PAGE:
“Don’t you even think of going out in this,” my former colleagues warn me. They’re on the front lines, truly seeing the effects of COVID. I retired from my medical practice five years ago when I developed some serious illnesses.
For people like me, this new coronavirus presents a unique threat. I’m used to protecting myself from infection. But this one is different. If I get COVID-19, there’s a high likelihood that I’d die.
Our household has been isolating for a month now. We’ve been getting groceries through “contactless” shopping–curbside pickup or delivery services.
These delivery services were developed before the pandemic. They have names that sound as if they magically make goods appear (Shipt, Instacart, etc.). The reality is that there is a person who is going into a store, sometimes having to stand in line. Is it okay for me to pay someone to shop for me, to be out in public in my place?
Each time I use these services, I am racked with guilt. I am privileged. There are many people with illnesses like mine who cannot afford the extra cost or who live in areas where such services aren’t a choice. The person doing my shopping is trying to earn a living in an economy that has been shut down.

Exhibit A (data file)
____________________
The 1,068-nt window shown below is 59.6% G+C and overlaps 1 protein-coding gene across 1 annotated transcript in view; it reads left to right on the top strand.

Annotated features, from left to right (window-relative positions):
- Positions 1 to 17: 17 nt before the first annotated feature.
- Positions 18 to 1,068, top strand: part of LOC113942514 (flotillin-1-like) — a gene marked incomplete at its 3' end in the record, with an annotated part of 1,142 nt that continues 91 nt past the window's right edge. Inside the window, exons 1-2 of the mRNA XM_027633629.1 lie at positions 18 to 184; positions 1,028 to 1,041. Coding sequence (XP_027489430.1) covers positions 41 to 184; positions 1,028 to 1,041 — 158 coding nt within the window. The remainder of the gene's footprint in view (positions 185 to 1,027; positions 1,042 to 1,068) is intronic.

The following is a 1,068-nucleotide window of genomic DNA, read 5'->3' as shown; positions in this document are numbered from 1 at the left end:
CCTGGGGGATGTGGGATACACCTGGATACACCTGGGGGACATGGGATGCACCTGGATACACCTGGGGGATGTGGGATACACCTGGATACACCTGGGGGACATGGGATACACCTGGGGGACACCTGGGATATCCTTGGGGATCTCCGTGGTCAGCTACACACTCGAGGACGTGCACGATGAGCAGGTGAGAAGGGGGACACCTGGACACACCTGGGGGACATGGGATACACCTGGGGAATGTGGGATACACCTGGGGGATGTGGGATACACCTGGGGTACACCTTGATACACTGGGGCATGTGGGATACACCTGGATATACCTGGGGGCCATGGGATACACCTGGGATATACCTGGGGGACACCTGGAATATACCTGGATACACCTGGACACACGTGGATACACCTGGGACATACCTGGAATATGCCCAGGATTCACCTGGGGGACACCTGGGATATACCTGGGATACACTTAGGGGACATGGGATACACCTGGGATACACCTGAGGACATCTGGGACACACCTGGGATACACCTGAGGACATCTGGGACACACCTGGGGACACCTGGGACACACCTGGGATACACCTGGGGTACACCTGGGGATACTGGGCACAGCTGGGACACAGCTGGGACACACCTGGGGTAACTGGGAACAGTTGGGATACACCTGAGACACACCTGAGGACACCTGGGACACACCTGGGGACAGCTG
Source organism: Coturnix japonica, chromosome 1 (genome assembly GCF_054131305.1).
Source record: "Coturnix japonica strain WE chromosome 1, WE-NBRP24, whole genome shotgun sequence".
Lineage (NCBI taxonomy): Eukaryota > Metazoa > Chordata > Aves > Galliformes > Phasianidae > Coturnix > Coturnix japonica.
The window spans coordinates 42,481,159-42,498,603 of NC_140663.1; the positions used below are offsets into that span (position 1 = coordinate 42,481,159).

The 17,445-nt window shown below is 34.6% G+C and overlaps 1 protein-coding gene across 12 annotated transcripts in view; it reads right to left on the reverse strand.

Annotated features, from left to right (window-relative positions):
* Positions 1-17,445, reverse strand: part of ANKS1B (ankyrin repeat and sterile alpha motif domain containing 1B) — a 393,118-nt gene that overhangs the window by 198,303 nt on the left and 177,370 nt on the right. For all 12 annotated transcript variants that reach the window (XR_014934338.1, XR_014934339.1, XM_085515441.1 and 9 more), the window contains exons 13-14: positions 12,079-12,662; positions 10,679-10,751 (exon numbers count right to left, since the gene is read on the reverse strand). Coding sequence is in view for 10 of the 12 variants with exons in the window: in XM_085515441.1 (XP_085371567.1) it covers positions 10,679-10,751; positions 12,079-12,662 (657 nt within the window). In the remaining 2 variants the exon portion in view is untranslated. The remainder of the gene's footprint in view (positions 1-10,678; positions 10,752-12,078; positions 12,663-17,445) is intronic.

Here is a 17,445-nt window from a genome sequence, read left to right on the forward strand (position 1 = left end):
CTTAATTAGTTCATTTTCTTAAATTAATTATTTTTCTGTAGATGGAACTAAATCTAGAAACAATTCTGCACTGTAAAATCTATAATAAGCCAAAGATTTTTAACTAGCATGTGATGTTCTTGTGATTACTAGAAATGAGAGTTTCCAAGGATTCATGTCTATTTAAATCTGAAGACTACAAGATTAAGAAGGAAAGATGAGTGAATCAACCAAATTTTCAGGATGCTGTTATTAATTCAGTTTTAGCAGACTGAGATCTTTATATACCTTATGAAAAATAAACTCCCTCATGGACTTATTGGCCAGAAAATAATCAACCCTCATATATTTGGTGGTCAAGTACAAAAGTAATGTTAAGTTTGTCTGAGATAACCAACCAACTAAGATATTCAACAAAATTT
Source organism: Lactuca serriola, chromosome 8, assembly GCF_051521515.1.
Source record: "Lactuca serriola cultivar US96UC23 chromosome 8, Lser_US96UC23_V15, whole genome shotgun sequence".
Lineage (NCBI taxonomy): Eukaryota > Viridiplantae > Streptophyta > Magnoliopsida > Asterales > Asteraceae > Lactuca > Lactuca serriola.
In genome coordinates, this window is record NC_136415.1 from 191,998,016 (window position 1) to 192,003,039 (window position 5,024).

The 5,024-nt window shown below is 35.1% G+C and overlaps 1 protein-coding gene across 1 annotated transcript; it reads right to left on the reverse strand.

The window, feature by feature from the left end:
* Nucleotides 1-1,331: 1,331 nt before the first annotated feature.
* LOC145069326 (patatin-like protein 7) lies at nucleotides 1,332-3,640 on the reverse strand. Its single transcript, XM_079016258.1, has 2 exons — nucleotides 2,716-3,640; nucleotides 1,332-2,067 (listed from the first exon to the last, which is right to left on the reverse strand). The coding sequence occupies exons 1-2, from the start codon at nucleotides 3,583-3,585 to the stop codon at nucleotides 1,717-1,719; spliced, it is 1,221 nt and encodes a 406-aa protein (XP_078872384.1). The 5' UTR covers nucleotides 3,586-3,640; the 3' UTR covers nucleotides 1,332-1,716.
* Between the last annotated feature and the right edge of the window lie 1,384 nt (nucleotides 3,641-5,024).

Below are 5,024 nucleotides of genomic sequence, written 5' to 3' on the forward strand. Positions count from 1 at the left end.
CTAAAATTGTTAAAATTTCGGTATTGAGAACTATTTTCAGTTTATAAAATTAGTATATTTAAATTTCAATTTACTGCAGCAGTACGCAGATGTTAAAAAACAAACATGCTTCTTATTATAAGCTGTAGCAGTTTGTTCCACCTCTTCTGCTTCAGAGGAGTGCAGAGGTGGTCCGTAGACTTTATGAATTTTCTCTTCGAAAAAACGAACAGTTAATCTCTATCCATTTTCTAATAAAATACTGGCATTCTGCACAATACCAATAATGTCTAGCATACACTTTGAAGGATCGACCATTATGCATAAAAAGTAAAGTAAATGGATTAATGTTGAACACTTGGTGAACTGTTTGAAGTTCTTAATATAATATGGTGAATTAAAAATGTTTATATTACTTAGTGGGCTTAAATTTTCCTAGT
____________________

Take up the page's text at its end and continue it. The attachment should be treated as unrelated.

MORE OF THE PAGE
I consolidate my orders to minimize the number of times someone will be out in my place in the community. I include a note in my order that I’m immune compromised and thank my shopper for working for me. I tip heavily for their service, for they are making their living doing this. I offer them surgical masks when they drop off my order.
Am I merely trying to ease my conscience? I don’t know. I am sending someone else out in my place. They are younger, healthier, and lower risk than I. Yet that risk is never zero. Please, I think, let me not be the direct cause of someone else’s suffering or death.
I will need to isolate until there is a vaccine. I’m grateful there are options for me, and that I have the means to afford them. The ethics of this situation, though, will haunt me to my dying day.
San Antonio, Texas